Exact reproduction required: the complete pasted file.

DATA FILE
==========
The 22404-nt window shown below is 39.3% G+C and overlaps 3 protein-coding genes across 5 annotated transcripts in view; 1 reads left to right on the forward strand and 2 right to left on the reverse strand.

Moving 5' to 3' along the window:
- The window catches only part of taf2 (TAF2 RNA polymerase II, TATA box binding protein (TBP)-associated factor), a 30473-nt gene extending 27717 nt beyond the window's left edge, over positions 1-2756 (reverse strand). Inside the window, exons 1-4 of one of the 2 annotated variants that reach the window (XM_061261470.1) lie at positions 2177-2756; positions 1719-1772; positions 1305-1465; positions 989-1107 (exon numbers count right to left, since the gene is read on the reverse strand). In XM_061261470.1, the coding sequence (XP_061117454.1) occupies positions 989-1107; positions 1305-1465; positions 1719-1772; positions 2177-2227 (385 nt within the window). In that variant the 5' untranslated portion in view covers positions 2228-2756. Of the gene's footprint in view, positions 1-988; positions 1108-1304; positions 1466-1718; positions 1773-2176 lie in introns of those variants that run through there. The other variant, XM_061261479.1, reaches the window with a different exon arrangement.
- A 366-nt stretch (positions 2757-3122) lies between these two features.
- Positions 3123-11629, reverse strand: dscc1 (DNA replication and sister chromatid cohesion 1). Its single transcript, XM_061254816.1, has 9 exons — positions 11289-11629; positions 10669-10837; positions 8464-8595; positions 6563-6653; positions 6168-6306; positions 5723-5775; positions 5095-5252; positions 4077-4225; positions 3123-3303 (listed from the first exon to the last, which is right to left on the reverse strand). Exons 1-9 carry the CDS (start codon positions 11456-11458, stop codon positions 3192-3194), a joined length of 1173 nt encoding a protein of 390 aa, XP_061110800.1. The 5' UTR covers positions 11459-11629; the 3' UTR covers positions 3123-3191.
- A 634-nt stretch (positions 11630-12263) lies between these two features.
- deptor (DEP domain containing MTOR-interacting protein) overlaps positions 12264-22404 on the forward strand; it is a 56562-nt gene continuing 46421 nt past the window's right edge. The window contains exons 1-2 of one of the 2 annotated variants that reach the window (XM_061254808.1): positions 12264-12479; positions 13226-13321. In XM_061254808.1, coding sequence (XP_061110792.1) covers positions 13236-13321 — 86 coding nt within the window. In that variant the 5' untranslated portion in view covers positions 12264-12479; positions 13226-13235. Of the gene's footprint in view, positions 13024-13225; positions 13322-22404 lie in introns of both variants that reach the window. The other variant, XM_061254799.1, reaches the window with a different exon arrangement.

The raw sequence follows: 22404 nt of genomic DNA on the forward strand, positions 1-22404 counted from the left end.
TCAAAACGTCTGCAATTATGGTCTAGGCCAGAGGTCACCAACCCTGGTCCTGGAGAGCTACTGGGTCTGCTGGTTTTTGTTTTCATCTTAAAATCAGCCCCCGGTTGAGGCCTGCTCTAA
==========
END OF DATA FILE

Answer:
The 22404-nt window shown below is 39.3% G+C and overlaps 3 protein-coding genes across 5 annotated transcripts in view; 1 reads left to right on the forward strand and 2 right to left on the reverse strand.

Moving 5' to 3' along the window:
- The window catches only part of taf2 (TAF2 RNA polymerase II, TATA box binding protein (TBP)-associated factor), a 30473-nt gene extending 27717 nt beyond the window's left edge, over positions 1-2756 (reverse strand). Inside the window, exons 1-4 of one of the 2 annotated variants that reach the window (XM_061261470.1) lie at positions 2177-2756; positions 1719-1772; positions 1305-1465; positions 989-1107 (exon numbers count right to left, since the gene is read on the reverse strand). In XM_061261470.1, the coding sequence (XP_061117454.1) occupies positions 989-1107; positions 1305-1465; positions 1719-1772; positions 2177-2227 (385 nt within the window). In that variant the 5' untranslated portion in view covers positions 2228-2756. Of the gene's footprint in view, positions 1-988; positions 1108-1304; positions 1466-1718; positions 1773-2176 lie in introns of those variants that run through there. The other variant, XM_061261479.1, reaches the window with a different exon arrangement.
- A 366-nt stretch (positions 2757-3122) lies between these two features.
- Positions 3123-11629, reverse strand: dscc1 (DNA replication and sister chromatid cohesion 1). Its single transcript, XM_061254816.1, has 9 exons — positions 11289-11629; positions 10669-10837; positions 8464-8595; positions 6563-6653; positions 6168-6306; positions 5723-5775; positions 5095-5252; positions 4077-4225; positions 3123-3303 (listed from the first exon to the last, which is right to left on the reverse strand). Exons 1-9 carry the CDS (start codon positions 11456-11458, stop codon positions 3192-3194), a joined length of 1173 nt encoding a protein of 390 aa, XP_061110800.1. The 5' UTR covers positions 11459-11629; the 3' UTR covers positions 3123-3191.
- A 634-nt stretch (positions 11630-12263) lies between these two features.
- deptor (DEP domain containing MTOR-interacting protein) overlaps positions 12264-22404 on the forward strand; it is a 56562-nt gene continuing 46421 nt past the window's right edge. The window contains exons 1-2 of one of the 2 annotated variants that reach the window (XM_061254808.1): positions 12264-12479; positions 13226-13321. In XM_061254808.1, coding sequence (XP_061110792.1) covers positions 13236-13321 — 86 coding nt within the window. In that variant the 5' untranslated portion in view covers positions 12264-12479; positions 13226-13235. Of the gene's footprint in view, positions 13024-13225; positions 13322-22404 lie in introns of both variants that reach the window. The other variant, XM_061254799.1, reaches the window with a different exon arrangement.

The raw sequence follows: 22404 nt of genomic DNA on the forward strand, positions 1-22404 counted from the left end.
TCAAAACGTCTGCAATTATGGTCTAGGCCAGAGGTCACCAACCCTGGTCCTGGAGAGCTACTGGGTCTGCTGGTTTTTGTTTTCATCTTAAAATCAGCCCCCGGTTGAGGCCTGCTCTAA